by Lori Mayfield
Kenya Heavy sighs filled with terrorized angst woke me from a dead sleep. Wrung out at the edge of her cot was the silhouette of my best friend and worst-matched travel companion, Beth. “Do you hear the lions?” she quivered.
Yes, off in the distance, I could hear throaty growls punctuated with a yawn-like roar, but I’d dismissed it as hairball clearings.
“They’re probably just marking their territory, Beth. Go back to sleep.”
“I have to go to the bathroom so bad,” she pleaded.
Unlike Abercrombie & Kent, which strung electric fencing around their camps, Wilderness Travel simply hired a local night watchman armed with a spear.
“Shine your flashlight outside the tent opening so the Masai guard will come over and walk you to the toilet tent,” I suggested.
“And have the lion rip my arm off!” Beth snapped. She’d been afraid of everything on our African adventure to date, including fear of the airplane crash-landing in Johannesburg, someone breaking into our hotel room in Nairobi, and being swallowed by the river, camping along the Ewaso-Ngiro in the Sambura National Reserve. Tonight only marked the next item up for neurotic meltdown.
“Do you want me to walk over there with you?” I offered.
“No.” Beth began to sob.
“What do you want to me to do?” I said, annoyed.
“Would you mind if I peed in the tent?” she begged.
“Are you serious? Where?”
“I’ll go in my water bottle.”
“How are you going to whiz in a half-inch opening?” I asked, trying to drum some sense into her.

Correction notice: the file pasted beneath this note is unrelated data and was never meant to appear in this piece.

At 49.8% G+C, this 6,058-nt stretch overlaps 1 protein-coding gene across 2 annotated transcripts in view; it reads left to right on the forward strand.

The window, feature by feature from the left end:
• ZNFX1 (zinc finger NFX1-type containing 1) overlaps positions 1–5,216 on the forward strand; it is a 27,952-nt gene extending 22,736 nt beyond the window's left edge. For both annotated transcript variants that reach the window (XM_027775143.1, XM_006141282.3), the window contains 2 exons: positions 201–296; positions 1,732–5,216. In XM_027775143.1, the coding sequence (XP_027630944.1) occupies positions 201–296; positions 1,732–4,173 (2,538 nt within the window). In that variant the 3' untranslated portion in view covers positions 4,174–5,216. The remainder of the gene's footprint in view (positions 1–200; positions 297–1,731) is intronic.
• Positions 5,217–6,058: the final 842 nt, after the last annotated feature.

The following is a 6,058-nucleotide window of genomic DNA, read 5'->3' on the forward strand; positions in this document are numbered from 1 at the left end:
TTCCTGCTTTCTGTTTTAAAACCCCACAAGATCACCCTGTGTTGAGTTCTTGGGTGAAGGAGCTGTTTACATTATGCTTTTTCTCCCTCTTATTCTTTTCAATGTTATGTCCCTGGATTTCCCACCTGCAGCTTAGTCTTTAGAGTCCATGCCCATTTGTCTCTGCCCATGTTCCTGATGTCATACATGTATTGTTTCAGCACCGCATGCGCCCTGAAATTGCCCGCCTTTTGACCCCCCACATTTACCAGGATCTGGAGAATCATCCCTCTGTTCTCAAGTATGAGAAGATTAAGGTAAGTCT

Relieved that I was open to even discussing the idea, Beth explained. “I can dump the water out, cut the top off with my Swiss army knife, pee, then toss the bottle out of the tent.” Clearly she’d been awake longer than I thought devising such a scheme.
Interpreting my stunned silence as a green light, I could already hear the sound of plastic being cut with tiny scissors, a rustling around at the edge of Beth’s cot and a stream of urine hitting the empty plastic bottle that seemed to flow and flow and flow. I rolled over in my cot to try and go back to sleep.
“God, dammit!” Beth announced.
“Did you miss?” I asked.
“No, I have diarrhea.”
My eyes opened wide.
“Would you mind if I…”
Bolting upright I said, “You are not diarrheaing in this tent!” I marched over and unzipped the front of the tent. “If you stink in here, you’ll lure one of those lions over here to eat us both.”
Pajama pants at her ankles, holding a half liter of pee, Beth was sacrificed to the lions. Crawling back into my sunken cot, I tried to get back to sleep only to be roused a few minutes later by the zip of the tent opening.
“Did the Masai guy walk you to the toilet tent?” I asked, astonished at how quickly she’d returned.
“No,” Beth said sheepishly. “I went in front of our tent.”
“You think a lion’s not going catch a whiff of that and come kill whatever left that god-awful stench?”
Beth chuckled and went right to sleep.
Listening to her snore, I lay wide-awake wondering how far away the lions really were.
The next hour I wondered what might provoke a lion to become man-eating. If say, a lion accidentally stepped in a pile of human dung, could that be enough to set it off?
The hour after that I wondered if Beth even bothered to kick any dust over her territory-marking given that she was in her bare feet.
And the hour after that I didn’t have to wonder anymore as it was now morning and I heard the six-year old from the family camping next to us scream, “Mom, look! Grrr- oss!”
Originally published by Lori Mayfield in Traveler’s Tale anthology, Sand in My Bra & Other Misadventures: Funny Women Write from the Road. Editors Choice Award, Best Seller for categories of Humor and Travel.